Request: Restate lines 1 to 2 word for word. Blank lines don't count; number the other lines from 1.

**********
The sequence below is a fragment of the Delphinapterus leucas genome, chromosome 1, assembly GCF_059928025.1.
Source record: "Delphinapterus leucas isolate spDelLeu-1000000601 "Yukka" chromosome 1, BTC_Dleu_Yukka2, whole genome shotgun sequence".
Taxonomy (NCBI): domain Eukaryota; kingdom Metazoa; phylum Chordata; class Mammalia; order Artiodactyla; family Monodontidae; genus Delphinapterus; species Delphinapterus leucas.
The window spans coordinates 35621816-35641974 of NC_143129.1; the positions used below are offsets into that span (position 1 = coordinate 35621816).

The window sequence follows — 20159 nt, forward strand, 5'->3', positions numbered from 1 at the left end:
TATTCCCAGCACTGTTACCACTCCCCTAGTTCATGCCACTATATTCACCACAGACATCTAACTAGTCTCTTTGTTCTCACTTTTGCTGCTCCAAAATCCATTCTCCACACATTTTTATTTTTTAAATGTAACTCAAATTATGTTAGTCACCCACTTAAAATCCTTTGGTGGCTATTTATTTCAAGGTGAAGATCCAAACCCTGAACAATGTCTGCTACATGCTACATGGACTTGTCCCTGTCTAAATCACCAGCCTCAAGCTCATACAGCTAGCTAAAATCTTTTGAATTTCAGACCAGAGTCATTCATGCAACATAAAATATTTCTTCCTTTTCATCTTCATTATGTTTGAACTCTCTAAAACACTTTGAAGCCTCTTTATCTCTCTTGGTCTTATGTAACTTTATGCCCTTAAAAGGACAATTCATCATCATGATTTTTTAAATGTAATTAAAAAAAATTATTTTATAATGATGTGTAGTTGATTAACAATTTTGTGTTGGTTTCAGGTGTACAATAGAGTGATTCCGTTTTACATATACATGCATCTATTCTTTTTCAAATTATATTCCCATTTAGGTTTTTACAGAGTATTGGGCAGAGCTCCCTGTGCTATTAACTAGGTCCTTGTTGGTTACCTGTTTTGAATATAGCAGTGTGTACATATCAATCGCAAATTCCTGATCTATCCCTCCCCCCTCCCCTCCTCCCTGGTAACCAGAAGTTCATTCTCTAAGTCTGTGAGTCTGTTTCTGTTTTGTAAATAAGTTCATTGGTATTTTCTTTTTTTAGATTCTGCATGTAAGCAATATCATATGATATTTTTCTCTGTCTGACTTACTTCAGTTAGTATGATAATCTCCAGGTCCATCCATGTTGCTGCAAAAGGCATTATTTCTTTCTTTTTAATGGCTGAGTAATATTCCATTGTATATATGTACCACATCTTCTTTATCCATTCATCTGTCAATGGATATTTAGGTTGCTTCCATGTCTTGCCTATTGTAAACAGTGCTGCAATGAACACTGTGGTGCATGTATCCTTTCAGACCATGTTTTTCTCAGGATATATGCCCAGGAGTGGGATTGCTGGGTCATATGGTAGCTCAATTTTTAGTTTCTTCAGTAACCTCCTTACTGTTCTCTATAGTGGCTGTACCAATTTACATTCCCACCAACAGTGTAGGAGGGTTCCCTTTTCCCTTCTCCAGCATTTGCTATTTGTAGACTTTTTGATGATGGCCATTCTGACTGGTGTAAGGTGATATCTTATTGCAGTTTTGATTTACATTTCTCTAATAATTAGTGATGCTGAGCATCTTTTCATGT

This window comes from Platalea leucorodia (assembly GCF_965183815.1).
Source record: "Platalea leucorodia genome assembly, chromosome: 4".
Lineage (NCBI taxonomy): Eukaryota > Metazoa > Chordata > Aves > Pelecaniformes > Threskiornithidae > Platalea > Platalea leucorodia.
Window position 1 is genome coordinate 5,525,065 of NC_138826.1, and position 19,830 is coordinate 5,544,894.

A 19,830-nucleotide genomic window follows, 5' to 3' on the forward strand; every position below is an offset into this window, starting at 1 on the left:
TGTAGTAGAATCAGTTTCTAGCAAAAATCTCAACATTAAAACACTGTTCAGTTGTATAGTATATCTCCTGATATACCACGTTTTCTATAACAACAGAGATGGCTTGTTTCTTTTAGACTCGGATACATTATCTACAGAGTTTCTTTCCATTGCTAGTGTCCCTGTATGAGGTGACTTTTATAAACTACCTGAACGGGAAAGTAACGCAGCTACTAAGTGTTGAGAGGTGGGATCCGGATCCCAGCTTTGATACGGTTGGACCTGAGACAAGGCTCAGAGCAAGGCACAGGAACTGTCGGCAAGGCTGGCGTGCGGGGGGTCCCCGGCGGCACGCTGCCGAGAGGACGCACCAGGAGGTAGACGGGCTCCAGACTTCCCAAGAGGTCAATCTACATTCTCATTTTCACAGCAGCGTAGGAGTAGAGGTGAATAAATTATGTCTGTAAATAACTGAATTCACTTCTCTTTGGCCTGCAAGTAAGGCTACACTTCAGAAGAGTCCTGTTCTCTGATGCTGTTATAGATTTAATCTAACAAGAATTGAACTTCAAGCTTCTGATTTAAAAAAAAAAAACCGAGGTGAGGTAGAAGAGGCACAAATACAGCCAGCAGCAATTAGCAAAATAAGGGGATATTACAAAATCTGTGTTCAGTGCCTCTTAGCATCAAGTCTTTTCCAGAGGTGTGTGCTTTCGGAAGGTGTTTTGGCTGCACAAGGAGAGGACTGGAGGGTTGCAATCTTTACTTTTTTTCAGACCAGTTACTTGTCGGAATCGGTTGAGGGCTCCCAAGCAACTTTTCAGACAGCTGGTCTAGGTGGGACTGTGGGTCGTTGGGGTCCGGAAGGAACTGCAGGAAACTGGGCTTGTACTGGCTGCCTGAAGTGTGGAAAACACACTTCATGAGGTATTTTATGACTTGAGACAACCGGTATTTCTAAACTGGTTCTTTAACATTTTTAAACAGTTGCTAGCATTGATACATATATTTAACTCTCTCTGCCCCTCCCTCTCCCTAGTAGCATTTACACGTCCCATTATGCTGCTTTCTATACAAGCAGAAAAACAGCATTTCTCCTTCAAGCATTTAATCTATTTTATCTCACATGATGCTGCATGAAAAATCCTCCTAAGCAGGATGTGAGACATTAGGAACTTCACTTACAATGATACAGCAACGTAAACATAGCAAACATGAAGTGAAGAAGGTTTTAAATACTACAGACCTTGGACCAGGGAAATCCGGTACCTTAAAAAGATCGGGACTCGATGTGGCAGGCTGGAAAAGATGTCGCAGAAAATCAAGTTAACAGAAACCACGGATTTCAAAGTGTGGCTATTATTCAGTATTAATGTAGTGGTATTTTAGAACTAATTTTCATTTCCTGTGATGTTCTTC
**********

The sequence below is a fragment of the Delphinapterus leucas genome, chromosome 1, assembly GCF_059928025.1.
Source record: "Delphinapterus leucas isolate spDelLeu-1000000601 "Yukka" chromosome 1, BTC_Dleu_Yukka2, whole genome shotgun sequence".